I have always had this lingering suspicion that apart from representing the deep-seated contempt that has come to define government’s attitude to the welfare of public sector workers, its shoddy, often, disdainful, treatment of the Academic Staff Union of Universities and its demands for improved working conditions might have been carefully conceived as a long term project to continue provoking ASUU to embark on industrial actions until it fatally hurts its case before Nigerians.
The expectation, it would seem, is that as students continue to spend several months at home due to prolonged strikes, which sometimes lengthen the duration of their academic programmes, parents and other stakeholders who bear the brunt of these constant disruptions will gradually review their sympathy for the teachers and begin to confront them as the problem instead of the government whose continuous reneging on agreements it freely entered into with ASUU created the mess in the first place. As this new impression gathers steam, it might even receive significant boost from some other people nursing personal issues with ASUU who will hastily grab the opportunity to deploy cleverly crafted, but mostly specious arguments, to weaken ASUU’s position while presenting themselves as former ASUU members or friends of the teachers.
If indeed there was such a plot, it will be better to admit right away that it has already achieved considerable success. Given the opinions variously expressed even by people who ought to be better informed since it became clear that ASUU would go on strike, there is no doubt that government may already be wallowing in the illusion that it has become the owner of the game.
It will be very sad if a nation that has often been showered with universal acclaim for being home to an array of very intelligent people would easily be overwhelmed by government’s dull attempt to distort a clear narrative and launder what is so evidently an example of leadership failure. Indeed, it will always remain impossible to puncture the insistence that the Nigerian government can comfortably fund the educational sector if it considers it important or cares about national development whose foundation sound education helps to lay and solidify.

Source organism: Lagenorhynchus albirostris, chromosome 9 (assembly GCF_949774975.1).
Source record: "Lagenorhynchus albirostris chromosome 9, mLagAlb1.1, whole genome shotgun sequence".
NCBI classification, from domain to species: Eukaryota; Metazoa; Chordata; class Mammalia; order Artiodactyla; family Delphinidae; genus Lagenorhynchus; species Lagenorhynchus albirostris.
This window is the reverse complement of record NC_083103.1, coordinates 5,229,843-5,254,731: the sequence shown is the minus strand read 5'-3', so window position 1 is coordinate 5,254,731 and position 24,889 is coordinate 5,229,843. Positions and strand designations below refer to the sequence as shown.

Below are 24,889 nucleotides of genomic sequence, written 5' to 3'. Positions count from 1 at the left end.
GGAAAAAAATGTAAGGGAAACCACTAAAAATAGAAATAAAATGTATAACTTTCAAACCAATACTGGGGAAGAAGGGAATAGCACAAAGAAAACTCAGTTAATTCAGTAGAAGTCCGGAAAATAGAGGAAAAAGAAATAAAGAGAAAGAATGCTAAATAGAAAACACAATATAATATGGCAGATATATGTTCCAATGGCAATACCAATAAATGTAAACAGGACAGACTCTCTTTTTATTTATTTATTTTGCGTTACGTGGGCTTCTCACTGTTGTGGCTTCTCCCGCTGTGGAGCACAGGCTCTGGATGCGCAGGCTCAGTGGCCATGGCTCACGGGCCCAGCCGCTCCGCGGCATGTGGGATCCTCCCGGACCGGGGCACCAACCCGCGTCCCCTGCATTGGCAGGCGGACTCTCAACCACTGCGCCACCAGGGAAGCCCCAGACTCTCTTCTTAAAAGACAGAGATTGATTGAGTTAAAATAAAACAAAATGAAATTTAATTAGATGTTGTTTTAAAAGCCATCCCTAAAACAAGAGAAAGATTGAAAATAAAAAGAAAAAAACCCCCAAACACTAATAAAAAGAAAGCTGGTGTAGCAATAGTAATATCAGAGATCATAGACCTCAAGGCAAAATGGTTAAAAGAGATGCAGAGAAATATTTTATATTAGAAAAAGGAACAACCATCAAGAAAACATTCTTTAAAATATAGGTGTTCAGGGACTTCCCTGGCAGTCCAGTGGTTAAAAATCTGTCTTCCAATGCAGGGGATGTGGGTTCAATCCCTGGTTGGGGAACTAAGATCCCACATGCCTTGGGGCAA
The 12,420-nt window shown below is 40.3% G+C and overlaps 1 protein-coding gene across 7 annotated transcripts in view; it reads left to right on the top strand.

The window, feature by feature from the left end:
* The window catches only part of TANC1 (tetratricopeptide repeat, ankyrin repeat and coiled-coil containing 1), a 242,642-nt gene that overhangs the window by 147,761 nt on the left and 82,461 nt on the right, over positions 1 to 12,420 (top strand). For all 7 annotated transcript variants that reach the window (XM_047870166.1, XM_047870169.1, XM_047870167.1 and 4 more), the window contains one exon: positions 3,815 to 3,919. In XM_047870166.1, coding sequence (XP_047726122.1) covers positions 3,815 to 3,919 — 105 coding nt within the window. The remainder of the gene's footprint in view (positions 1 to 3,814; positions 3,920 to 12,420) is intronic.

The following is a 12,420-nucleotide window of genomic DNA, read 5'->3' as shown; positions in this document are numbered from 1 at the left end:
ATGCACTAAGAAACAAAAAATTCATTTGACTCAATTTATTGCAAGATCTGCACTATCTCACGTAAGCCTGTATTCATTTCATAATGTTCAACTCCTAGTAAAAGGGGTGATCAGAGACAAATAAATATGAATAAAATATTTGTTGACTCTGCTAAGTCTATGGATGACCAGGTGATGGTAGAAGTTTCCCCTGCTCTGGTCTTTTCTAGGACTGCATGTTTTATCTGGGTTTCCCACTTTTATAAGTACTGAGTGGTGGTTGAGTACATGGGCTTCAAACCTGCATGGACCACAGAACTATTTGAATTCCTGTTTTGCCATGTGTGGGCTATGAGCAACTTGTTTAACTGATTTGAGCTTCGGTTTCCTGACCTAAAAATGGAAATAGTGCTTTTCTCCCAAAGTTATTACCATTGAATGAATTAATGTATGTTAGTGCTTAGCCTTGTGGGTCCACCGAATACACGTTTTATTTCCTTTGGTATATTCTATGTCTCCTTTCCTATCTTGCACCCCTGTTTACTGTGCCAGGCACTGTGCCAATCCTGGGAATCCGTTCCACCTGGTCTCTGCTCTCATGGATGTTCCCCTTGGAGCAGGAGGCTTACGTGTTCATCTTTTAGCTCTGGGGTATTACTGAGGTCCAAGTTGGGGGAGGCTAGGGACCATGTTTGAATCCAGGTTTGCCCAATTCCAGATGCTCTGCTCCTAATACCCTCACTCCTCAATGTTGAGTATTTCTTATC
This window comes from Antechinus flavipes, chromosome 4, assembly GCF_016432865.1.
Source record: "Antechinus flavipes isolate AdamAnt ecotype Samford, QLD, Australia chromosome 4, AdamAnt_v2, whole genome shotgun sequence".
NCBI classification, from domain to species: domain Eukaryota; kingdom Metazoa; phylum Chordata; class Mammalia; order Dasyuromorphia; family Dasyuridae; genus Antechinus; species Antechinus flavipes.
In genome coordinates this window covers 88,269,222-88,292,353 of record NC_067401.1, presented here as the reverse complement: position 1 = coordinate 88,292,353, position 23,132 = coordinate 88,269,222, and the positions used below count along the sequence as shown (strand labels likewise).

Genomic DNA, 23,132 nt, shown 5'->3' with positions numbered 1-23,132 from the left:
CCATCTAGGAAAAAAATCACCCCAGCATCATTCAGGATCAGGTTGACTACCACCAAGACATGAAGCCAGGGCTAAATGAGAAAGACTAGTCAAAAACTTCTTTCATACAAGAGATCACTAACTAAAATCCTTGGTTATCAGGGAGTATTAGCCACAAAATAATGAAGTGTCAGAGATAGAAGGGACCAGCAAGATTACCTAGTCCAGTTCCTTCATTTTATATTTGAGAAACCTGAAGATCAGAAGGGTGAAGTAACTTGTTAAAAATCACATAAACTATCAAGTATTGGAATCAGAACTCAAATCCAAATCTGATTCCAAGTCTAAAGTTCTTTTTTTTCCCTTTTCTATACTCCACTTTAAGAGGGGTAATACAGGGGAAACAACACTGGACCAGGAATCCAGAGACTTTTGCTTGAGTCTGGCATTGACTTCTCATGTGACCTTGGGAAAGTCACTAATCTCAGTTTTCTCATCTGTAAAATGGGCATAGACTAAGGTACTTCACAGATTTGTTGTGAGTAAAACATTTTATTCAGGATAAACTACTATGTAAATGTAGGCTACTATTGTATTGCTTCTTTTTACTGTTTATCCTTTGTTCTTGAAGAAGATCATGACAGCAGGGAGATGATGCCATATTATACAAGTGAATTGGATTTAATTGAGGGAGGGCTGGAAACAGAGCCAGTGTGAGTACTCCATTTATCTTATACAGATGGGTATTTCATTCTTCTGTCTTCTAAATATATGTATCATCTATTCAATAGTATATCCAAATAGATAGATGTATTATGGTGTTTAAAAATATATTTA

Now, let’s confront the elephant in the room. Education is criminally neglected in Nigeria because many public officers have since lost faith in the sector and allowed a stubborn unwillingness to revamp it entrench itself in them. Having given up any hope or plans of ever reviving the country’s public educational institutions, they have settled for the easy and odious shortcut of labouring to accumulate whatever funds they could either earn or steal from the public treasury to send their children and wards abroad to receive quality education which is pitilessly denied many other Nigerians at home.
But the solution is simple: the people of Nigeria must now demand with one strong voice that a law should be made prohibiting public officers from enrolling their children in foreign or local private institutions. Once such a law comes into place today, Nigerians will see how easily our public schools and colleges will receive amazing transformations.
How can we be inundated daily with dizzying stories of how billions of naira are remorselessly squandered by public officers whose contributions to national development remain far below average, yet two key sectors, health and education, are callously neglected and allowed to sink into unspeakable depths? Until we stop public officers from deploying public wealth to secure their own health and educational needs from better managed foreign lands, not a finger will be lifted to ensure the reclamation of these very critical sectors in Nigeria
As I write now (Friday, March 4, 2022), the news is all over the place that the President Muhammadu Buhari (retd), has just donated one million dollars to Afghanistan! The presidency has also announced that Buhari will be spending two weeks in London where some doctors will be rewarded with another haul of hard currency for attending to his health. And this is because, after spending about seven years in office, he failed pathetically to build a hospital that he and other top public officers can confidently patronise. Also, at various times, Nigerians have been served with beautiful pictures of Buhari’s happy children and those of other top government functionaries, graduating from expensive UK and American universities. It would seem too that his wife has found in Dubai a permanent luxury home from where she occasionally visits a horribly rundown Nigeria.